In an informal, engaging style, The Puffin History of India for Children 3000 BC – AD 1947 tells the fascinating story of our land from the Indus Valley Civilization to Independence. Tracing the social, political, cultural and economic development of India, the book focuses on the high points of Indian history: the Vedic Age, the Mauryan Empire, the Gupta period, the Battle of Panipat, the conquests of Alauddin Khalji, who had the largest empire since Ashoka, the Brahmani and Vijayanagara kingdoms and their conflicts, the rule of Akbar, Shahjahan and Aurangzeb and the building of the Taj Mahal, the British conquest, the 1857 Revolt, the Nationalist movement and, finally, the triumph of Independence.
The contribution of the important personalities who shaped this history, from Mahavira, Buddha, Alexander, Ashoka, Harsha and Babur to Tipu Sultan, Ranjit Singh, Mahatma Gandhi, Subhash Chandra Bose and Jawaharlal Nehru, is vividly described in fascinating detail. Every now and then the narrative pauses to dwell on the social and cultural life of the people, and the political, economic and religious changes that have been wrought over centuries, providing a comprehensive picture of what life was like in India at various points of time. The colourful description of people, events and cultures, complemented by a host of illustrations and maps, brings history dramatically to life for the reader.
Informative, well researched entertaining and easy of follow this is the perfect introduction to india's history for children of all ages. This new edition features an attractive layout, all new illustrations, a revised and updated text, and several brand new chapter.
Roshen Dalal was born in Mussoorie in 1952 and studied in various schools. After a BA (Hons.) in History she completed an MA and PhD in Ancient Indian History from Jawaharlal Nehru University, New Delhi. She has worked on various research projects in History, and has taught for two years at Jawaharlal Nehru University and for four years at Rishi Valley School in Andhra Pradesh. She currently works as an editor and a freelance writer, She lives in New Delhi.
This book is a result of my years of teaching at the Rishi Valley School in Andhra Pradesh. The young students were lively, curious and full of questions but there were no books on Indian history which they could easily read and understand.
This book therefore has been written with young people in mind. It has been divided into relatively short chapters, with numerous subheads to make for easy reading. While concepts and ideas have been included, the book is also information based and therefore will serve as a source of reference.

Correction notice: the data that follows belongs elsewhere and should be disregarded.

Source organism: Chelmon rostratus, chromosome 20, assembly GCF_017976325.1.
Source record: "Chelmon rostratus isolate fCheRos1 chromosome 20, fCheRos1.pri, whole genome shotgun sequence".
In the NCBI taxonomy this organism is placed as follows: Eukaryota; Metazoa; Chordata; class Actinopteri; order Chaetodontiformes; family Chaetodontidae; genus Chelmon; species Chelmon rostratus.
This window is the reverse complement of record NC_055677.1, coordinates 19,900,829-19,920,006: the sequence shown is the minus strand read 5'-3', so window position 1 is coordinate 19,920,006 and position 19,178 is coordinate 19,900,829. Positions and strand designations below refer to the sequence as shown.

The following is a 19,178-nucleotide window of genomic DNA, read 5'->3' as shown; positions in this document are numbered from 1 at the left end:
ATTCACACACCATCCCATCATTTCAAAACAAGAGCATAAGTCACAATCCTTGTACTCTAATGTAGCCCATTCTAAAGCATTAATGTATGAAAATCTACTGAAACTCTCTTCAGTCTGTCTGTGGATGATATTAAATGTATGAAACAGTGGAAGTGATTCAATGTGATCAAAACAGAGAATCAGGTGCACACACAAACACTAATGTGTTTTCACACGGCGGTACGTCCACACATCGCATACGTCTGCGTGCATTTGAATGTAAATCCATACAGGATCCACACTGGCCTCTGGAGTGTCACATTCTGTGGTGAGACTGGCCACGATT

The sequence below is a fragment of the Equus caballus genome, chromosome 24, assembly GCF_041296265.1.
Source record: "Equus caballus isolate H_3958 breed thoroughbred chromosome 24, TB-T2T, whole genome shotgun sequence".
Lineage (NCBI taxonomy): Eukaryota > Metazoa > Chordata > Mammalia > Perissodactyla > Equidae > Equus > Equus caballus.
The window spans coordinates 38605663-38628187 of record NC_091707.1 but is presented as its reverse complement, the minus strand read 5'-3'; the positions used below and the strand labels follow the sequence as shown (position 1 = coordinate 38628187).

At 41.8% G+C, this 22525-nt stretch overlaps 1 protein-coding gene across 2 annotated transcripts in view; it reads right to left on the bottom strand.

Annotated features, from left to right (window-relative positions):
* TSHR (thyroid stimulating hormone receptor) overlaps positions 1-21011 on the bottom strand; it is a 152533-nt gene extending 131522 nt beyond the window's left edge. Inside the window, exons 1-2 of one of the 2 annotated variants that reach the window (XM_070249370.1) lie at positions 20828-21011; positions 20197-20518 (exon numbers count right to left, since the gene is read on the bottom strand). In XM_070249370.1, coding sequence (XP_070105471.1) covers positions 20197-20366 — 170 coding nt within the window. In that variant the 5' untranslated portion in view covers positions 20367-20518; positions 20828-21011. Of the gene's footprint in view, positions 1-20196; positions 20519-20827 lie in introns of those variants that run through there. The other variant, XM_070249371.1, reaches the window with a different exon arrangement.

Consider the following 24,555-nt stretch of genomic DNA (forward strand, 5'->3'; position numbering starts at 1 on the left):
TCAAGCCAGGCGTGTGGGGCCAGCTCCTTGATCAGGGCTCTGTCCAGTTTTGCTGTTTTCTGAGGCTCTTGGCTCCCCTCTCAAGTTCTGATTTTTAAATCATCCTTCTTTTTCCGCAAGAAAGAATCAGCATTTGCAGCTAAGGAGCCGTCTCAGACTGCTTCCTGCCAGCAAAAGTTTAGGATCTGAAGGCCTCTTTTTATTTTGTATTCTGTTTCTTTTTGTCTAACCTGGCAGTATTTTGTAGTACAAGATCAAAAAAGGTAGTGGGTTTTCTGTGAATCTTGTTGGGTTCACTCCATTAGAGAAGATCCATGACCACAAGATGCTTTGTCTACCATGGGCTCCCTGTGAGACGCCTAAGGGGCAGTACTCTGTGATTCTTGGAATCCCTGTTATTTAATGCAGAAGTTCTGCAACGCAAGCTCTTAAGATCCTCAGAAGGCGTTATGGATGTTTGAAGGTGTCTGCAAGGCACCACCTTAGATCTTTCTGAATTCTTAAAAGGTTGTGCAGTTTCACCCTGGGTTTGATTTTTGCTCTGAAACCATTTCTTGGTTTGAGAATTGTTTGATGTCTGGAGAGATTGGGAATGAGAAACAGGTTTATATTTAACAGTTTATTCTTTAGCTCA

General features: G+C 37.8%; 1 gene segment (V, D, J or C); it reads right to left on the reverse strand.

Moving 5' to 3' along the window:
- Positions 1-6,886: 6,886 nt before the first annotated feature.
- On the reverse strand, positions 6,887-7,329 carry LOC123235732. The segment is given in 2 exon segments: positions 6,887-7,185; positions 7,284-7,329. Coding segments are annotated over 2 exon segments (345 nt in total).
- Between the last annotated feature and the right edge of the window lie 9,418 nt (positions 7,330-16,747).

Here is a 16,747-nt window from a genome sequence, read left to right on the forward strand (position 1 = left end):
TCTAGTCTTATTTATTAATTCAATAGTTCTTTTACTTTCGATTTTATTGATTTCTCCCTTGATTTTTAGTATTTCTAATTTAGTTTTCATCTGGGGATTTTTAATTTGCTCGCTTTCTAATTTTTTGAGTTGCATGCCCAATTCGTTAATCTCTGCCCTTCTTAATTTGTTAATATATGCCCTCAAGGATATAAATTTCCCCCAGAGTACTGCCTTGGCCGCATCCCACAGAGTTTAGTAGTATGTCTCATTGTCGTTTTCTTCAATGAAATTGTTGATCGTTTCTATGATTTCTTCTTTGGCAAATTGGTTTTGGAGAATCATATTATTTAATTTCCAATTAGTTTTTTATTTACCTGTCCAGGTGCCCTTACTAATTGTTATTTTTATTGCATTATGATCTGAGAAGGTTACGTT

While writing this history I have kept certain factors in mind- it should be accurate, incorporating recognized viewpoints of history; it should introduce young people to different sources, including archaeology; it should give equal emphasis to the history of south India, an area usually neglected. Finally, it should be something young people can read and understand themselves.
I have used various different sources which are too many to list here. However, some of the main secondary sources are- Romila Thapar, A History of India Vol I; Percival Spear, A History of India Vol II; A.L. Basham, The Wonder That Was India, Pt I; S.A.A.Rizvi, The Wonder That Was India, Pt II; R.C. Majumdar, et. al., An Advanced History of India; the Bharatiya Vidya Bhavan series edited by R.C. Majumdar on the History and Culture of the Indian People, Bridget and Raymond Allchin, The Rise of Civilisation in India and Pakistan; Bipan Chandra, et. al., India’s Struggle for Independence; Nilakanta Sastri, History of South India; the series of history textbooks published by the NCERT, and the Social Science textbooks published by the Ekalavya group in Hoshangabad. In addition I have utilized my own research as well as other original sources.
I should like to thank Prof. Romila Thapar for going through the manuscript and making valuable suggestions, many of which I was able to incorporate, my editor Anubha Doyle for her dedicated work in giving the book its final shape and form, and my family for their support and encouragement. Thanks are also due to Aarohi Phadke for illustrating the book and Suman Tarafdar for preparing the maps. Most of all I would like to thank the students of the Rishi Valley School whom I taught or came in contact with between 1988 and 1994.
This new edition incorporates material from sources read over a number of years, which are too numerous to mention. Statistics for the pre- Independence period vary in different sources and those in chapter 61 are based mainly on the Gazetteer of India of the Publications Division.
I should like to thank Paul Vinay Kumar of Penguin India for encouraging me to work on a new edition, Udayan Mitra and Ajanta Guhathakurta of Penguin India for taking care of editing, design and production, Arvinder Chawla and Arun Pottirayil for the new illustrations, and Suman Tarafdar for additional maps. I should also like to thank Chanda Rani Akhouri for data on women in the electoral process, and my family for their help and support.
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